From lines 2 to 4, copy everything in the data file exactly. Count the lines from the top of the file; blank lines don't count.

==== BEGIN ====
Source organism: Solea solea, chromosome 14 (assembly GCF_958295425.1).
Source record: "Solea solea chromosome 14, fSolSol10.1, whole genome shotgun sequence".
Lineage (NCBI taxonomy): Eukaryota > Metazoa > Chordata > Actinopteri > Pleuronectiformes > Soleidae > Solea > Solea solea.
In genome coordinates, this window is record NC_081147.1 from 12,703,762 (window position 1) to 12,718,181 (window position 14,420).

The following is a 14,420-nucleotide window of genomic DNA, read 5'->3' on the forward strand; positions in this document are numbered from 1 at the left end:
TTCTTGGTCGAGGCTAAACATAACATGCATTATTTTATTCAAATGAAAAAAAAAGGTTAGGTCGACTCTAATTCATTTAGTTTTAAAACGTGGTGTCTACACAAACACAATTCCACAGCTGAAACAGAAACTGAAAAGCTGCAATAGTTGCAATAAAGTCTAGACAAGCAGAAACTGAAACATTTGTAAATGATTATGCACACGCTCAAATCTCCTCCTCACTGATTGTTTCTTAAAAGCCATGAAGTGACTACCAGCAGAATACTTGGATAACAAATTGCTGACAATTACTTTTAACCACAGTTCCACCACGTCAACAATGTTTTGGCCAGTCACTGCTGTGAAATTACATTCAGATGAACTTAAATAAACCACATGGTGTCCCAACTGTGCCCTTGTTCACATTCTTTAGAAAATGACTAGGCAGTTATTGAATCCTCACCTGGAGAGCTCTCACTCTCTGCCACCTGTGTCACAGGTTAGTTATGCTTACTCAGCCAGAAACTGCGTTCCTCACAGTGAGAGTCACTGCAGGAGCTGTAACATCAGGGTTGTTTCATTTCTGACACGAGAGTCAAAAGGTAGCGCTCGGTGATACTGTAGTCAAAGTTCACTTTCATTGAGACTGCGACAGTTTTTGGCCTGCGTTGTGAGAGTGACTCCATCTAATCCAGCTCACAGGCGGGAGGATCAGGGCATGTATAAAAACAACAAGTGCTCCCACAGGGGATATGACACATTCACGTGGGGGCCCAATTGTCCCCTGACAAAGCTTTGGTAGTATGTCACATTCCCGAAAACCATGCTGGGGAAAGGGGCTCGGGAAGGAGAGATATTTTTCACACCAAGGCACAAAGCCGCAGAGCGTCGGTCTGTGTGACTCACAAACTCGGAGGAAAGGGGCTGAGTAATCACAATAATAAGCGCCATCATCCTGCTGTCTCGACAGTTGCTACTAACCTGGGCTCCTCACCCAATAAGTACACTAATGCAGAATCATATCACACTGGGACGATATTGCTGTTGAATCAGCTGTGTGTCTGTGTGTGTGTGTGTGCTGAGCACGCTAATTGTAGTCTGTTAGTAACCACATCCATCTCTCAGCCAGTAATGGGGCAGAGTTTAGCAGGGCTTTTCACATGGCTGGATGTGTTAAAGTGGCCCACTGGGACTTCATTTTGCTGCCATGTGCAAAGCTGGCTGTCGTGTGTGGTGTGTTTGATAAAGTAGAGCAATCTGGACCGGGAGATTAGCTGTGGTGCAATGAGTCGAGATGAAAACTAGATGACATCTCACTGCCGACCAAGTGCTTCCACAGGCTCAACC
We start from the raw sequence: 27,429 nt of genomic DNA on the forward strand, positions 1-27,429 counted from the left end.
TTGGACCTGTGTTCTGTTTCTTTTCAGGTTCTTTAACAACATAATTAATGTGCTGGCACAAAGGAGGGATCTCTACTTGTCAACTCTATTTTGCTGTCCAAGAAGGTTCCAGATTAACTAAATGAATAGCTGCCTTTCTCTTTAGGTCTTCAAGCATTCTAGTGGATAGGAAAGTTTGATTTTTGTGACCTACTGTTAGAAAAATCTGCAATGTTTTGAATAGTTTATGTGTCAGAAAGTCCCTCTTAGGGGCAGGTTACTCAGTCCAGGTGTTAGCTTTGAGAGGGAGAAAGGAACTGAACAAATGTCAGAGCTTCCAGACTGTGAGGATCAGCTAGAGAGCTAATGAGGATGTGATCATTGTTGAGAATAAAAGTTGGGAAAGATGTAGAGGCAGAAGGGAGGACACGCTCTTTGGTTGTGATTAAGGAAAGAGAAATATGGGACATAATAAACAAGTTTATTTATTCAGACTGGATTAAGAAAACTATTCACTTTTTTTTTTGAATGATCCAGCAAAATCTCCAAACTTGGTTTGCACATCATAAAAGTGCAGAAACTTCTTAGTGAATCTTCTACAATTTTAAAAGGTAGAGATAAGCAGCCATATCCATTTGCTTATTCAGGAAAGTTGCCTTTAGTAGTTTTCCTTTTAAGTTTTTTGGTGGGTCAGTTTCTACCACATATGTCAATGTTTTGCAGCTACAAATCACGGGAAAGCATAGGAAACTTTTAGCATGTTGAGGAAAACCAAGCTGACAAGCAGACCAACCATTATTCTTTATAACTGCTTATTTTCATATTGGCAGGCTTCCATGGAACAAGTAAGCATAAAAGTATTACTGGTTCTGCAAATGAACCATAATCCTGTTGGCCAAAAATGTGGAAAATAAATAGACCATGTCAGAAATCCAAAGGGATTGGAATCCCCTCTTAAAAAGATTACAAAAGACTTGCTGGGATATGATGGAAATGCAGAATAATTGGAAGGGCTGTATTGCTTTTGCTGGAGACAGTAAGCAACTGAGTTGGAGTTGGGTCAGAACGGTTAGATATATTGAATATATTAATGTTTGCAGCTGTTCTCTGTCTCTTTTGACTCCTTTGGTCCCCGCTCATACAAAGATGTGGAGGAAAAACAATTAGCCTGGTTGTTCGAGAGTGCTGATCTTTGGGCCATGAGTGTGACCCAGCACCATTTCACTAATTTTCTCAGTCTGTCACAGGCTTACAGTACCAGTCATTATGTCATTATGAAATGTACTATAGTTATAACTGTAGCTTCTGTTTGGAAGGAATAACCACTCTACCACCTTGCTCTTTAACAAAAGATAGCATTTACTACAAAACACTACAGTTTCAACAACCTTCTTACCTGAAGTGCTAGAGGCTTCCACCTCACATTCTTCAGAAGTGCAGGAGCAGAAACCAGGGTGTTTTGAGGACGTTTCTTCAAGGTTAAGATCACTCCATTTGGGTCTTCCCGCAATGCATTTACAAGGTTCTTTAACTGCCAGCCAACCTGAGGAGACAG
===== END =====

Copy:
Source record: "Solea solea chromosome 14, fSolSol10.1, whole genome shotgun sequence".
Lineage (NCBI taxonomy): Eukaryota > Metazoa > Chordata > Actinopteri > Pleuronectiformes > Soleidae > Solea > Solea solea.
In genome coordinates, this window is record NC_081147.1 from 12,703,762 (window position 1) to 12,718,181 (window position 14,420).